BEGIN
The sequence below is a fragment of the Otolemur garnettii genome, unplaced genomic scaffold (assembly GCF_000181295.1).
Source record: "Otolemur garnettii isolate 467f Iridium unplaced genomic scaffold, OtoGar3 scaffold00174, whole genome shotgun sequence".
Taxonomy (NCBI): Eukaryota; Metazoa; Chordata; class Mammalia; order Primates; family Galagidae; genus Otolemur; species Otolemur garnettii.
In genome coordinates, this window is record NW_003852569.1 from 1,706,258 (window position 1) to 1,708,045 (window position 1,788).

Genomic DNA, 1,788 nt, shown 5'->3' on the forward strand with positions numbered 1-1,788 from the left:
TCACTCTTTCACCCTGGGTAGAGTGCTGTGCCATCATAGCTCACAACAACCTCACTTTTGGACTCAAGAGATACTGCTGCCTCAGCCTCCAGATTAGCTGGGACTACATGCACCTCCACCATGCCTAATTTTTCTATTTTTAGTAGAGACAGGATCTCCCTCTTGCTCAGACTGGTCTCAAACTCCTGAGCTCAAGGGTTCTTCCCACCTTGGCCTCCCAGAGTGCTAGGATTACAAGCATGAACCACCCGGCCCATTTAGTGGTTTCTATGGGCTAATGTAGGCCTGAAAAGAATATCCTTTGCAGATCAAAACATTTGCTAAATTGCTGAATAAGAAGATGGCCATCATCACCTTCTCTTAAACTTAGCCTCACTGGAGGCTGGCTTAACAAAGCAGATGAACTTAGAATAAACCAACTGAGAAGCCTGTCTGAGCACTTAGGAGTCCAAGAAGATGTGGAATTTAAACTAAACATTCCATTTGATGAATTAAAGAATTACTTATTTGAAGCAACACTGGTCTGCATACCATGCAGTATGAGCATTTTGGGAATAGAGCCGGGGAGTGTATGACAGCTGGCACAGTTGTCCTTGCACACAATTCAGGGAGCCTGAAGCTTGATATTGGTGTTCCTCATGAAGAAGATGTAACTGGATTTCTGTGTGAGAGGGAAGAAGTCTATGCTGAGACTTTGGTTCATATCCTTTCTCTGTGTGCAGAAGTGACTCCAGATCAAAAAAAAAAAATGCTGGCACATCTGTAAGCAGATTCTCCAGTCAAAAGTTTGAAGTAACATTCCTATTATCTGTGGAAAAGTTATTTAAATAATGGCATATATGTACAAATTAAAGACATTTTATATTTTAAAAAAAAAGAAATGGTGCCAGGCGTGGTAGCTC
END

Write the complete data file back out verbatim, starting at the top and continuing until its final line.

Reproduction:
The sequence below is a fragment of the Otolemur garnettii genome, unplaced genomic scaffold (assembly GCF_000181295.1).
Source record: "Otolemur garnettii isolate 467f Iridium unplaced genomic scaffold, OtoGar3 scaffold00174, whole genome shotgun sequence".
Taxonomy (NCBI): Eukaryota; Metazoa; Chordata; class Mammalia; order Primates; family Galagidae; genus Otolemur; species Otolemur garnettii.
In genome coordinates, this window is record NW_003852569.1 from 1,706,258 (window position 1) to 1,708,045 (window position 1,788).

Genomic DNA, 1,788 nt, shown 5'->3' on the forward strand with positions numbered 1-1,788 from the left:
TCACTCTTTCACCCTGGGTAGAGTGCTGTGCCATCATAGCTCACAACAACCTCACTTTTGGACTCAAGAGATACTGCTGCCTCAGCCTCCAGATTAGCTGGGACTACATGCACCTCCACCATGCCTAATTTTTCTATTTTTAGTAGAGACAGGATCTCCCTCTTGCTCAGACTGGTCTCAAACTCCTGAGCTCAAGGGTTCTTCCCACCTTGGCCTCCCAGAGTGCTAGGATTACAAGCATGAACCACCCGGCCCATTTAGTGGTTTCTATGGGCTAATGTAGGCCTGAAAAGAATATCCTTTGCAGATCAAAACATTTGCTAAATTGCTGAATAAGAAGATGGCCATCATCACCTTCTCTTAAACTTAGCCTCACTGGAGGCTGGCTTAACAAAGCAGATGAACTTAGAATAAACCAACTGAGAAGCCTGTCTGAGCACTTAGGAGTCCAAGAAGATGTGGAATTTAAACTAAACATTCCATTTGATGAATTAAAGAATTACTTATTTGAAGCAACACTGGTCTGCATACCATGCAGTATGAGCATTTTGGGAATAGAGCCGGGGAGTGTATGACAGCTGGCACAGTTGTCCTTGCACACAATTCAGGGAGCCTGAAGCTTGATATTGGTGTTCCTCATGAAGAAGATGTAACTGGATTTCTGTGTGAGAGGGAAGAAGTCTATGCTGAGACTTTGGTTCATATCCTTTCTCTGTGTGCAGAAGTGACTCCAGATCAAAAAAAAAAAATGCTGGCACATCTGTAAGCAGATTCTCCAGTCAAAAGTTTGAAGTAACATTCCTATTATCTGTGGAAAAGTTATTTAAATAATGGCATATATGTACAAATTAAAGACATTTTATATTTTAAAAAAAAAGAAATGGTGCCAGGCGTGGTAGCTC